Scottish spin-offs show how to connect

October 20, 2000

One of the more horrifying of medical horror stories is of a patient waking up during surgery and feeling pain but being unable to alert anyone. Audiomedix Ltd, a Glasgow University spin-off company, aims to prevent this with technology that allows anaesthetists to monitor a patient's level of consciousness.

It is one of eight Scottish university spin-offs that have been pitching for more than £36 million at the fourth annual Connect investment conference in Edinburgh. Connect, housed in Edinburgh University's management school, allows emerging technology companies to present their ideas and business plans directly to investors, business angels and bankers from around the world.

Connect, launched in 1996, is sponsored by 13 Scottish higher education institutions and the Scottish Higher Education Funding Council as well as a broad range of private companies and local enterprise companies.

About 250 investors, venture capitalists and advisers from Scotland, London, mainland Europe and the United States flocked to hear presentations from the fledgling companies. Audiomedix is seeking the largest amount of venture capital, £12 million, but chief executive officer Kenneth Allan said it would be "a £300 million company in three to four years".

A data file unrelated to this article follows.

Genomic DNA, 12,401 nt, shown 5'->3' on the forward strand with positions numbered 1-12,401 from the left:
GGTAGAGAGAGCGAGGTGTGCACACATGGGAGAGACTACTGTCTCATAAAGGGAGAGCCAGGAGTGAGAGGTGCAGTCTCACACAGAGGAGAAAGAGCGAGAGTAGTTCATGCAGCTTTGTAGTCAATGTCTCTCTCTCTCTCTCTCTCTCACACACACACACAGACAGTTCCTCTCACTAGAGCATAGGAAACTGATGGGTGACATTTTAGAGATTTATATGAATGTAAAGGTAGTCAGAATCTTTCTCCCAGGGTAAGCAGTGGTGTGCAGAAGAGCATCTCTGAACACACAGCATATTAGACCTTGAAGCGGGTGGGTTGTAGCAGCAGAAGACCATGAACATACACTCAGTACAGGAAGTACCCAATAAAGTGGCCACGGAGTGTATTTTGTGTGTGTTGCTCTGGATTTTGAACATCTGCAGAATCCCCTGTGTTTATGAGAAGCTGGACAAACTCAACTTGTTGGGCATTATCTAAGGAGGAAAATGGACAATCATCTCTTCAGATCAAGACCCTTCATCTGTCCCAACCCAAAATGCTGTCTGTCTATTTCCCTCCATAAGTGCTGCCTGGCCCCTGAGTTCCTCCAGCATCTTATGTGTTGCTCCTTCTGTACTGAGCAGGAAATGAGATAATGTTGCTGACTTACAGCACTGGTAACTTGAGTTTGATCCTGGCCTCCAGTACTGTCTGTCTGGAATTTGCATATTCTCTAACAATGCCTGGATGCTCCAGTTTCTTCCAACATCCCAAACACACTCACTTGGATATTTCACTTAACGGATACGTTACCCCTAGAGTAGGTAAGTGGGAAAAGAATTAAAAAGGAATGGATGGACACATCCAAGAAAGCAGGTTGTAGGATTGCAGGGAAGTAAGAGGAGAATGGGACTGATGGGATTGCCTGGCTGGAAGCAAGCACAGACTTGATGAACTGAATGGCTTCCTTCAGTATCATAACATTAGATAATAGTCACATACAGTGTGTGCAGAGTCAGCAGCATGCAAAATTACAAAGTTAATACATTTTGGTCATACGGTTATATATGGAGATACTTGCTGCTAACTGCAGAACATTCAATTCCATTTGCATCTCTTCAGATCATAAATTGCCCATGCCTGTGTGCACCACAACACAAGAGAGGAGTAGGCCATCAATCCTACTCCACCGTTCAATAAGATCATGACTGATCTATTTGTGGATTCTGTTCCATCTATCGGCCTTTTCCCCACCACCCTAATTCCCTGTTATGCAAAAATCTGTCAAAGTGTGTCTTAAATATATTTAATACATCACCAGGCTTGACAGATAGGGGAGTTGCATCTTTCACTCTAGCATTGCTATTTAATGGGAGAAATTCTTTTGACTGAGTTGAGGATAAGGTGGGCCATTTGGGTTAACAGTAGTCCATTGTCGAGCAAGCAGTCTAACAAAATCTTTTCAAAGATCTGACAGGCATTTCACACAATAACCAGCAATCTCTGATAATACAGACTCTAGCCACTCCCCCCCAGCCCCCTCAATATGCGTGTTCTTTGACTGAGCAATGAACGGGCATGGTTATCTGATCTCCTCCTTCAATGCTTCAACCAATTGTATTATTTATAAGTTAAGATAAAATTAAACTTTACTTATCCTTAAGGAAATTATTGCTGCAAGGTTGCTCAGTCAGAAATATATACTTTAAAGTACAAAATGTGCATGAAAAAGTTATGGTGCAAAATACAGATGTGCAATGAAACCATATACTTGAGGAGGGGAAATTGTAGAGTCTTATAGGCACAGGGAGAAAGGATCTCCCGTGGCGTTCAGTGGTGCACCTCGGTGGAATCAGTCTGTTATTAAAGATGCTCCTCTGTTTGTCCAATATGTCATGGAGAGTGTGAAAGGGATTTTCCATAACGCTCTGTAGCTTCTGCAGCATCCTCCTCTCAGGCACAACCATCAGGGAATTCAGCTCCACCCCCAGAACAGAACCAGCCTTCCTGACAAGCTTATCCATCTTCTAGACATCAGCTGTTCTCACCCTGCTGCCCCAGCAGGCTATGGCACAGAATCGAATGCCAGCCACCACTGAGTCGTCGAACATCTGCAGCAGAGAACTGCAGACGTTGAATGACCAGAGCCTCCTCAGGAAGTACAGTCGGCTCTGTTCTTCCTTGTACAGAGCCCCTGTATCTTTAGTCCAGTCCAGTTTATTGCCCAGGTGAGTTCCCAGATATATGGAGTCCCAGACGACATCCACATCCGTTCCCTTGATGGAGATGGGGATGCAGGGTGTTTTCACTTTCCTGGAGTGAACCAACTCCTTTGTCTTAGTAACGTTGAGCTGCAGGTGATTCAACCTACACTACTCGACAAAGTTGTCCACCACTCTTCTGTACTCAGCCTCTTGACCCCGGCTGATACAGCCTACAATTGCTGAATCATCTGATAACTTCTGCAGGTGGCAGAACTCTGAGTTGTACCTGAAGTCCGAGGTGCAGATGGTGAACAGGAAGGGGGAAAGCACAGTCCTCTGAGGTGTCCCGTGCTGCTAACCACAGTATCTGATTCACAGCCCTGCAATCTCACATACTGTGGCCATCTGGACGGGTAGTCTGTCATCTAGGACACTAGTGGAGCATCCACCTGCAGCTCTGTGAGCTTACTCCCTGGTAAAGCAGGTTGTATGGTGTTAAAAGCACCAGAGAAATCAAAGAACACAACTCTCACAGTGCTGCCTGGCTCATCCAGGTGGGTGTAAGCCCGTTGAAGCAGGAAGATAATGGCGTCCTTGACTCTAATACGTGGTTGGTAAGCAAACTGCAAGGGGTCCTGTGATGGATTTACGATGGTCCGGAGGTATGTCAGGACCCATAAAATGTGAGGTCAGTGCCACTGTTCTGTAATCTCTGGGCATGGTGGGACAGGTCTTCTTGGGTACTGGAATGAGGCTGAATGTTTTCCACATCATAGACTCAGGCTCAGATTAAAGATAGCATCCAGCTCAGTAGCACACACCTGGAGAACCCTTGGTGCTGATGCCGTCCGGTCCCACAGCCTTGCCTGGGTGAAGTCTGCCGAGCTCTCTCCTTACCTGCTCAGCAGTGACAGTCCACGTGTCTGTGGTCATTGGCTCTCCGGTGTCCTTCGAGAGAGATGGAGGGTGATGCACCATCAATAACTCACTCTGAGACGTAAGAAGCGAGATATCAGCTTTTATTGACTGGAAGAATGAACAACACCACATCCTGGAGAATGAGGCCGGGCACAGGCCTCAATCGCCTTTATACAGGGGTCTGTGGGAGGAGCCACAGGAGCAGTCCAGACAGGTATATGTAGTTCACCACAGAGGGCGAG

Its medical technology was developed by Gavin Kenny, head of Glasgow's department of anaesthesia, and colleague Harris Mantzaridis. It generates a series of clicks into the patient's ears, sparking electrical signals in the brain. The system reads these signals and logs them on a scale of 1 to 100, ranging from deeply asleep to wide awake.

Other spin-offs include creating 3D images of real people for the interactive entertainment market, software to support e-learning, and optical coatings for telecommunications equipment.

Connect's director, Ian McDonald, says Scotland is leading the United Kingdom in commercialising academic research, with the exception of Cambridge University. "It is a combination of factors. We were two to three years ahead in thinking about it. We are smaller, with a more manageable economy, so it is easier in relative terms to create a structure and focus. There is a stronger commitment by the business community, a recognition that they have to help companies if they want to keep them up here."

The Committee of Vice-Chancellors and Principals last year published a report that concluded that British universities' expertise in research and technology transfer was equivalent to that in the United States, Mr McDonald said. What was missing, however, was a body that could involve the local business community. This was what Connect did - it brought together all of the necessary resources.

"This conference is helping fund businesses to the growth stage. It's giving university spin-offs a marketplace to raise funding and get a profile for themselves with the Scottish business community," he said.

"If it wasn't for Connect, it would be very difficult for them to do. We've got 35 venture capital funds and 20 business angels at the conference, as well as all the banks. For an individual to identify these people and then see them would take months, whereas here they can do it in ten minutes."

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